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What is the best way to tell a potential client that you are not interested in working on their project?

Some background: A few months ago I was contacted to make a piece of furniture for a guy in Portland. The piece would go for around $750, give or take, and he had a few special requests that would stretch my capabilities as a craftsbear. He told me several times that he was of "limited financial means" and could only afford to pay me $100 a month, which at the time I accepted because I just wanted to work. He would call me every week about it and repeat what we'd established in the previous call, rising to the official level of "pest".

Since then I am no longer interested in the $100 a month thing (I'd have to invest $300 in materials just to get it done), but he doesn't seem to understand when I tell him I need AT LEAST $250 before wood touches blade. I've been ignoring his e-mails as of late, but feel that's pretty rude and think I owe him some sort of response.

The bottom line now is I simply do not wish to deal with this person anymore and wish they would go away. I know that makes me come across as a jerk, but I can't help it, he's just annoying. How can I politely tell this dude to bugger off and still maintain my reputation as a semi-decent person?
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( 5 comments — Leave a comment )
Sep. 5th, 2007 02:41 am (UTC)
I have so been there before. Sadly so far every time a customer has reached "pest" status with me, it's been after a downpayment has been made and some work has been done, and it's too late to back out. If he hasn't paid you anything yet, you're free and clear. Just send him one last e-mail, with a firmly polite "I'm sorry, but I really can't work on this project." You don't have to give reasons, just say that you can't do it. If you can suggest somebody else who might be willing to take the project, pass him a name/website/link whatever. And then just wash your hands of it and add him to your spam filter.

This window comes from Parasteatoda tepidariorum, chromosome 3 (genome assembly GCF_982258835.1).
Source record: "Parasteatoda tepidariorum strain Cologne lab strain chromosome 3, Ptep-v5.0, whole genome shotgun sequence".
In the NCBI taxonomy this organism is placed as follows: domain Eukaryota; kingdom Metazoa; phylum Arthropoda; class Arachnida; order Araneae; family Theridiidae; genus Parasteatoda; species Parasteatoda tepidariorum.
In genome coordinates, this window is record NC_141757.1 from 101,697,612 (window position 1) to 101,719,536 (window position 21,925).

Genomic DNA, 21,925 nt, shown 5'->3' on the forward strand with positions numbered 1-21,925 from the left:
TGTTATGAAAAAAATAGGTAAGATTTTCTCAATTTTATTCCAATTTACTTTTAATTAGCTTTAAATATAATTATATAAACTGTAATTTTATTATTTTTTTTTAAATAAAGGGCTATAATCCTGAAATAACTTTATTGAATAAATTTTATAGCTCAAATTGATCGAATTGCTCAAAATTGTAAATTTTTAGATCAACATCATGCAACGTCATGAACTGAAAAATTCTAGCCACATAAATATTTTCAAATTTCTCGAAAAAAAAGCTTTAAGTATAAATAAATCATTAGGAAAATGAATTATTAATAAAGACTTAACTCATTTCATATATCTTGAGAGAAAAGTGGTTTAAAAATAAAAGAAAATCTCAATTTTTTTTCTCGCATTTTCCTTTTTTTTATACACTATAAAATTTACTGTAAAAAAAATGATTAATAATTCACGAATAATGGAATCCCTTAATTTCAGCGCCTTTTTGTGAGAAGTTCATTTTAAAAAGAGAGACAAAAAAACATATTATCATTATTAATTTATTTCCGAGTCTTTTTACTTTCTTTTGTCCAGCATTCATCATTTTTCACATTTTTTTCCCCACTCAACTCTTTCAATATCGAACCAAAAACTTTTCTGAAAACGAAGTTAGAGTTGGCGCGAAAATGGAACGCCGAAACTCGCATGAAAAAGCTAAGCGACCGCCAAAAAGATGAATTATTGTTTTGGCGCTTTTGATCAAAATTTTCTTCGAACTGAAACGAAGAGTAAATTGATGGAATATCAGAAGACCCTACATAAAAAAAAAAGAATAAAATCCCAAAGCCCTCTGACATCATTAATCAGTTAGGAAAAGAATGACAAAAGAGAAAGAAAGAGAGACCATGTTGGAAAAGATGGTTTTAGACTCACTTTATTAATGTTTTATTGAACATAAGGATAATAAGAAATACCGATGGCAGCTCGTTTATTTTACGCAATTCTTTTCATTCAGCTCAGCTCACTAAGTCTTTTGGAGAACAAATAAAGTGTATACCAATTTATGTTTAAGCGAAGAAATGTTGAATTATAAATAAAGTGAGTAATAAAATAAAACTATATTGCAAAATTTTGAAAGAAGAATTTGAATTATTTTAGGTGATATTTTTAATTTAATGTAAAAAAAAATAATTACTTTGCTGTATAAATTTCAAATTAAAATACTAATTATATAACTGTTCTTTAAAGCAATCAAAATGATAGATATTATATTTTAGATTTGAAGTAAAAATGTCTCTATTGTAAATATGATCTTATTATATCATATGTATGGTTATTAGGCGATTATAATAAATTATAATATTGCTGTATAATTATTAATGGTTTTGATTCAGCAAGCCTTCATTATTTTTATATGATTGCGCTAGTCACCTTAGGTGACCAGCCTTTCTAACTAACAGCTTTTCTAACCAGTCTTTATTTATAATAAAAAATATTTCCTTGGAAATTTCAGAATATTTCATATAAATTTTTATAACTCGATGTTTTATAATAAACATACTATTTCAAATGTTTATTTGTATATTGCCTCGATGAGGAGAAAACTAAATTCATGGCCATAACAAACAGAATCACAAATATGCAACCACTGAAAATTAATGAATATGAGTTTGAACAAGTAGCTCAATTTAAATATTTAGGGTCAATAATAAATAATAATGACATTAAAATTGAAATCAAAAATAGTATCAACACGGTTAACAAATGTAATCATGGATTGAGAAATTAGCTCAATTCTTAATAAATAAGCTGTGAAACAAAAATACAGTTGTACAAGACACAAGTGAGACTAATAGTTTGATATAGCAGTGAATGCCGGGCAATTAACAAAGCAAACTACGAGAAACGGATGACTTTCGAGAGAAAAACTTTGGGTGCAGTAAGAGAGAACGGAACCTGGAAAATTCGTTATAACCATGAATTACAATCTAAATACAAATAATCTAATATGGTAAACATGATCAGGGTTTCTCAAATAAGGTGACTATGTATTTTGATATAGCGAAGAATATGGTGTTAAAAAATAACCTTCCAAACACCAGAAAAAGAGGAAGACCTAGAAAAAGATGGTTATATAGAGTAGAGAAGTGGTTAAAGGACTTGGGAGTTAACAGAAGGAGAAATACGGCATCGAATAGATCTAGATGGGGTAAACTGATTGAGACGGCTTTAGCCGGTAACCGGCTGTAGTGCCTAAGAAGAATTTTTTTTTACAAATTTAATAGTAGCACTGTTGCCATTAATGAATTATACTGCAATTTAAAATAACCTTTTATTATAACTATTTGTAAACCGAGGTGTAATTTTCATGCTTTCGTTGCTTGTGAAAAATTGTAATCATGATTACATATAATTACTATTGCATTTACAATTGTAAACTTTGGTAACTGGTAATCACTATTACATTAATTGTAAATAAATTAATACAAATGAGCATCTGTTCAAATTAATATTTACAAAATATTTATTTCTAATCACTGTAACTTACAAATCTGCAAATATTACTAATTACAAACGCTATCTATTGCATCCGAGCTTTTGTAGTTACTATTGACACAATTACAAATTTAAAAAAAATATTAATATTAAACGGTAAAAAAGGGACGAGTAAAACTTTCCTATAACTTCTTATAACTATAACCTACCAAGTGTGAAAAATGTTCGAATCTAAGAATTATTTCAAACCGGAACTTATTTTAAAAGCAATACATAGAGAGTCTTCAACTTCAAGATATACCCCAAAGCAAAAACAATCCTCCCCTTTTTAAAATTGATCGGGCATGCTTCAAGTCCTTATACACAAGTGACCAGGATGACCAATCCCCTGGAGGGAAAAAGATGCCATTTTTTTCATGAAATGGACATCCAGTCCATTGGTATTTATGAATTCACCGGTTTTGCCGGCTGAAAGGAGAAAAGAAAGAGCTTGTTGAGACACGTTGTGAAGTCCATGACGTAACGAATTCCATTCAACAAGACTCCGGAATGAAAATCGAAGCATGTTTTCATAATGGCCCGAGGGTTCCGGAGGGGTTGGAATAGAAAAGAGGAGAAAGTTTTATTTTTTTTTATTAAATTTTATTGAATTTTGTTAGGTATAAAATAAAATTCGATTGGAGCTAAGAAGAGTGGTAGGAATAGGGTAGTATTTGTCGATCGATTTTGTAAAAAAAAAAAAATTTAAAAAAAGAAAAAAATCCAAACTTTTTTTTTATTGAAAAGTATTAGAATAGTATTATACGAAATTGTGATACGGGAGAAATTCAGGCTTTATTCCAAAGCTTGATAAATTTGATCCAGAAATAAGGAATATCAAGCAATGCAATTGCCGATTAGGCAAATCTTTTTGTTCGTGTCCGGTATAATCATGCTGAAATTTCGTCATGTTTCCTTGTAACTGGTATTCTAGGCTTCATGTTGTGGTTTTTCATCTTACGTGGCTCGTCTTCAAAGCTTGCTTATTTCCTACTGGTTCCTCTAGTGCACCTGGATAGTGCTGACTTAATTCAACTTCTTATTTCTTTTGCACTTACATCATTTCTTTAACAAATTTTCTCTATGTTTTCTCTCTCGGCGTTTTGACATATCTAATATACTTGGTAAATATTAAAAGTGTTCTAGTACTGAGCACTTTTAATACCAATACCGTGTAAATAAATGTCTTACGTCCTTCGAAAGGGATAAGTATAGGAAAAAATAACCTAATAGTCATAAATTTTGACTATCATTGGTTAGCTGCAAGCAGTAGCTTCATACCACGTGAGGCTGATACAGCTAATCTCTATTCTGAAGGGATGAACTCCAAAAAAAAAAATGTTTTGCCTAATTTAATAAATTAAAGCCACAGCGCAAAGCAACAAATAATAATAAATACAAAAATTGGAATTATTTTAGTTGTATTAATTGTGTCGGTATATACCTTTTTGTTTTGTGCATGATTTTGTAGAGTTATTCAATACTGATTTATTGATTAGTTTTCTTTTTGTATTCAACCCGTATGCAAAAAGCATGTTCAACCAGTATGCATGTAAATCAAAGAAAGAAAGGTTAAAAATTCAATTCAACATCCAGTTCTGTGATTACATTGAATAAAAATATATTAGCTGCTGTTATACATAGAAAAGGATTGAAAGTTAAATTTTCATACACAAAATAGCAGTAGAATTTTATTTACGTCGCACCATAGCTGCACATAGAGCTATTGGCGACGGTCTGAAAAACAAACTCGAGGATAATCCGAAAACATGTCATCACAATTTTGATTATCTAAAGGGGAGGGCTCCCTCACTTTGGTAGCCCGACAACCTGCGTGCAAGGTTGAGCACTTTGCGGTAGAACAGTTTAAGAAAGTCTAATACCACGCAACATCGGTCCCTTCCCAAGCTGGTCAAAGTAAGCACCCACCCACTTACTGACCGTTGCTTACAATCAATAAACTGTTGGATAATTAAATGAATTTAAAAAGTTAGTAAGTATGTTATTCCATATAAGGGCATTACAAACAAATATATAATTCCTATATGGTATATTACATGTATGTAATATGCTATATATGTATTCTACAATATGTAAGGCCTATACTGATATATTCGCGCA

That's my suggestion.
Sep. 5th, 2007 02:51 am (UTC)
I agree with bladespark! you have no obligations if they didn't make a payment. You could even tell them that sorry, the commission slot has been filled.
Sep. 5th, 2007 05:09 am (UTC)
My take is a bit different.

Assuming you want to do the commission- and if not, the above advice is excellent- state that a 50% down payment- nonrefundable- is required before you start. If that takes many months, OK; at least you haven't invested. Note that i would only say this if the commission is something that, if the guy flakes out, you could sell to someone else, potentially. If he's the only one that would possibly want it, you might want a larger than 50% nonrefundable payment before beginning.

Even after getting the down payment, I'd personally probably wait till closer to the full amount was paid before doing the work... but that's your call.

I NEVER do a commission for less than 50% nonrefundable down payment- and sometimes more, if the materials require that.

Good luck!
Sep. 5th, 2007 05:10 am (UTC)
Also- if he's a pest, make sure you add dealing with that to the time it takes to do the commission. Meaning, charge him for that.
Sep. 14th, 2007 05:14 pm (UTC)
cissa makes a good point. If in future someone tries to do something like this, suggest that they save the money themselves till they can afford the down payment. That way you don't have to deal with this kind of nonsense and can do another commission while they're saving up
( 5 comments — Leave a comment )


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